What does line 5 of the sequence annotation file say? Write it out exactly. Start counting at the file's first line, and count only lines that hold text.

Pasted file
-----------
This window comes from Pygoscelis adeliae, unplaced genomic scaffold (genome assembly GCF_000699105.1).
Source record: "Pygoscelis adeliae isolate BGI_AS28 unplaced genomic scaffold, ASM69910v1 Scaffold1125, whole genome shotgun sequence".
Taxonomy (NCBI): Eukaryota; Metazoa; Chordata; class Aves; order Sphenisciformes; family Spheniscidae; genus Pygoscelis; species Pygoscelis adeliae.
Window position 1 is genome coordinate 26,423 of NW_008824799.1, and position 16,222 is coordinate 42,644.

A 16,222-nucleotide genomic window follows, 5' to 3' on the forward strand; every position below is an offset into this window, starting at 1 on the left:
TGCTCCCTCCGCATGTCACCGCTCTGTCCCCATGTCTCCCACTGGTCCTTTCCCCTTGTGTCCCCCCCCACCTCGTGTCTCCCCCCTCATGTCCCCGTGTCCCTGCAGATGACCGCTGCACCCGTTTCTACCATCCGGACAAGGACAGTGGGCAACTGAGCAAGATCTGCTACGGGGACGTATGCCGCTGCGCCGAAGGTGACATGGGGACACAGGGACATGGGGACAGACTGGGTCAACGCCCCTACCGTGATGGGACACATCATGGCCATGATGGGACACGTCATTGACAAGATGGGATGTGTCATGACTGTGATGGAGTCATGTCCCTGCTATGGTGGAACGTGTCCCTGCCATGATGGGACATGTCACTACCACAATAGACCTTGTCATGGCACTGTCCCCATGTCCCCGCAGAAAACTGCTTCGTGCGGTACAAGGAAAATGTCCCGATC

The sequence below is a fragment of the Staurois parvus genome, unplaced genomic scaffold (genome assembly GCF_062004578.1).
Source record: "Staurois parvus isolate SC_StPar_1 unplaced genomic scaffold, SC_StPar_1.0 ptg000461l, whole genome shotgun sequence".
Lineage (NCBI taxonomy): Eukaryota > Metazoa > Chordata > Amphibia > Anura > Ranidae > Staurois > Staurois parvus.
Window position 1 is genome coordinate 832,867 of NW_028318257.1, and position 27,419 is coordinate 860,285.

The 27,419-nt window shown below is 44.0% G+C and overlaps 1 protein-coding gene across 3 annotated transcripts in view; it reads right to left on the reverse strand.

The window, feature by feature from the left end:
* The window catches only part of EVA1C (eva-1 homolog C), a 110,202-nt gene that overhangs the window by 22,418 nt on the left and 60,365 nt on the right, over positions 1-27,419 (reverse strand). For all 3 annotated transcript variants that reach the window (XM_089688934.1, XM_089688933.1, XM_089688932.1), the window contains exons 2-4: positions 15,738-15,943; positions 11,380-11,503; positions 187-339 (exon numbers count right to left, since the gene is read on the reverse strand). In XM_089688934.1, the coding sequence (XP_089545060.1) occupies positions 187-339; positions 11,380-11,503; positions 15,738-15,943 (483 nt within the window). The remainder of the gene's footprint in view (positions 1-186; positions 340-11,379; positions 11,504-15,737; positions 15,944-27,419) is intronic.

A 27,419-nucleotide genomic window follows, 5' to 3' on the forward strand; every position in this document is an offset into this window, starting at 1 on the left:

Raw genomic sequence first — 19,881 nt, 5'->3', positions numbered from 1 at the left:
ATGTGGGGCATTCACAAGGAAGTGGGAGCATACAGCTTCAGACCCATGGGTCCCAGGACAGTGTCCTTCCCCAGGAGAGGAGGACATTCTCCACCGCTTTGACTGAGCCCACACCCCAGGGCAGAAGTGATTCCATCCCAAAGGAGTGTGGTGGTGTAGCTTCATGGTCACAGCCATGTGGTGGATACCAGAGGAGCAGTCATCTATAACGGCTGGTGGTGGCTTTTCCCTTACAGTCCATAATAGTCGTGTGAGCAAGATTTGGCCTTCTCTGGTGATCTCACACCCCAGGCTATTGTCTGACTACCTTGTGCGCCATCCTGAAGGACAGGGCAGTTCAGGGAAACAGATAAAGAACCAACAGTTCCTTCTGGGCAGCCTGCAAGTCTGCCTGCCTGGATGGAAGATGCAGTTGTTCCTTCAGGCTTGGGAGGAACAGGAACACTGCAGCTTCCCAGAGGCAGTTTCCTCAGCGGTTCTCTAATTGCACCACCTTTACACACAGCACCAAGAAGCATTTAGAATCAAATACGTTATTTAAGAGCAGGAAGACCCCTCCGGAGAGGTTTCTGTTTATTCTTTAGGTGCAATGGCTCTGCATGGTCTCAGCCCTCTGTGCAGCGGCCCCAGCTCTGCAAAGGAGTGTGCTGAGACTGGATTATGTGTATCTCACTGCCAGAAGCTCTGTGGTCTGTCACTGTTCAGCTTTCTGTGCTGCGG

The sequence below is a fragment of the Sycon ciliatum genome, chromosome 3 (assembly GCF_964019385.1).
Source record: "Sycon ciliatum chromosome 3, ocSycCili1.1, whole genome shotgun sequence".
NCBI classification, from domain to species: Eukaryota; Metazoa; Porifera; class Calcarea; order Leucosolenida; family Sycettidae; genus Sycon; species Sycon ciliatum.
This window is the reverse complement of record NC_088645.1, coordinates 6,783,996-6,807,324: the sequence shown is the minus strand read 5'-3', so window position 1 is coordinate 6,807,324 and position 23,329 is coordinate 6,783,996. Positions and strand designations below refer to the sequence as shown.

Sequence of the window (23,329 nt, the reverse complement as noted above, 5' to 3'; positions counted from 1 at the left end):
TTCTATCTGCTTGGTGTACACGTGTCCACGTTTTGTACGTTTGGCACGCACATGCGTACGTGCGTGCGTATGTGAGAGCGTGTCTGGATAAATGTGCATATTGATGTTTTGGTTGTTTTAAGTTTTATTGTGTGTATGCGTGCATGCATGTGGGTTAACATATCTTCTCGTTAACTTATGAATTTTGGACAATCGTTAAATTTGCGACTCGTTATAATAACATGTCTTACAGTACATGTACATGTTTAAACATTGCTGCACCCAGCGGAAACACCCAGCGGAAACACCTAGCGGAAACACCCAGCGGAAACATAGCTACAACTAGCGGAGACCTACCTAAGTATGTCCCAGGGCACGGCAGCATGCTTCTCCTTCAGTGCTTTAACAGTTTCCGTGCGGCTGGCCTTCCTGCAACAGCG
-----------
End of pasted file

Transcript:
A 16,222-nucleotide genomic window follows, 5' to 3' on the forward strand; every position below is an offset into this window, starting at 1 on the left: